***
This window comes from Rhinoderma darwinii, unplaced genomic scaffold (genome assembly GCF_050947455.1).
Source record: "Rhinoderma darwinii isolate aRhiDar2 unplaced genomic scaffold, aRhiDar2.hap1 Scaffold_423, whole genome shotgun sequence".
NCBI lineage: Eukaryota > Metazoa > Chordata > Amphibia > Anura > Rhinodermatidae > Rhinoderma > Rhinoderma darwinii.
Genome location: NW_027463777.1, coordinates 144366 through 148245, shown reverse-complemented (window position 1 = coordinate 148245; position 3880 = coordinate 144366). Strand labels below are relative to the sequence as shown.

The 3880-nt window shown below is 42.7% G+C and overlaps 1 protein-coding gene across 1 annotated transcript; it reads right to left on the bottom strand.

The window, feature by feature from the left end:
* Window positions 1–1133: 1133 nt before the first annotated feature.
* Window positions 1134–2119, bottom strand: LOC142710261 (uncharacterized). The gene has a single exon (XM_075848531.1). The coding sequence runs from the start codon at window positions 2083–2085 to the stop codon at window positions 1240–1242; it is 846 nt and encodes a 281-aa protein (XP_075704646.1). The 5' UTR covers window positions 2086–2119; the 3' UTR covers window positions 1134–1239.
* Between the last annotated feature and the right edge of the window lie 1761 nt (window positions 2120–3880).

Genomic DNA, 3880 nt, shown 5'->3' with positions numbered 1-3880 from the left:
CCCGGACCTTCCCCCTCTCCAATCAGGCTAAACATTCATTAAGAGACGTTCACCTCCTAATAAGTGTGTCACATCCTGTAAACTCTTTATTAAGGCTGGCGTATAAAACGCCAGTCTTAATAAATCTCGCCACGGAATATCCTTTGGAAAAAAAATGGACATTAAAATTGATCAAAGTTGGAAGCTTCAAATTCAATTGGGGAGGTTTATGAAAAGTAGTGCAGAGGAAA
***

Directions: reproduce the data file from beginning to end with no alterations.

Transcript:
This window comes from Rhinoderma darwinii, unplaced genomic scaffold (genome assembly GCF_050947455.1).
Source record: "Rhinoderma darwinii isolate aRhiDar2 unplaced genomic scaffold, aRhiDar2.hap1 Scaffold_423, whole genome shotgun sequence".
NCBI lineage: Eukaryota > Metazoa > Chordata > Amphibia > Anura > Rhinodermatidae > Rhinoderma > Rhinoderma darwinii.
Genome location: NW_027463777.1, coordinates 144366 through 148245, shown reverse-complemented (window position 1 = coordinate 148245; position 3880 = coordinate 144366). Strand labels below are relative to the sequence as shown.

The 3880-nt window shown below is 42.7% G+C and overlaps 1 protein-coding gene across 1 annotated transcript; it reads right to left on the bottom strand.

The window, feature by feature from the left end:
* Window positions 1–1133: 1133 nt before the first annotated feature.
* Window positions 1134–2119, bottom strand: LOC142710261 (uncharacterized). The gene has a single exon (XM_075848531.1). The coding sequence runs from the start codon at window positions 2083–2085 to the stop codon at window positions 1240–1242; it is 846 nt and encodes a 281-aa protein (XP_075704646.1). The 5' UTR covers window positions 2086–2119; the 3' UTR covers window positions 1134–1239.
* Between the last annotated feature and the right edge of the window lie 1761 nt (window positions 2120–3880).

Genomic DNA, 3880 nt, shown 5'->3' with positions numbered 1-3880 from the left:
CCCGGACCTTCCCCCTCTCCAATCAGGCTAAACATTCATTAAGAGACGTTCACCTCCTAATAAGTGTGTCACATCCTGTAAACTCTTTATTAAGGCTGGCGTATAAAACGCCAGTCTTAATAAATCTCGCCACGGAATATCCTTTGGAAAAAAAATGGACATTAAAATTGATCAAAGTTGGAAGCTTCAAATTCAATTGGGGAGGTTTATGAAAAGTAGTGCAGAGGAAA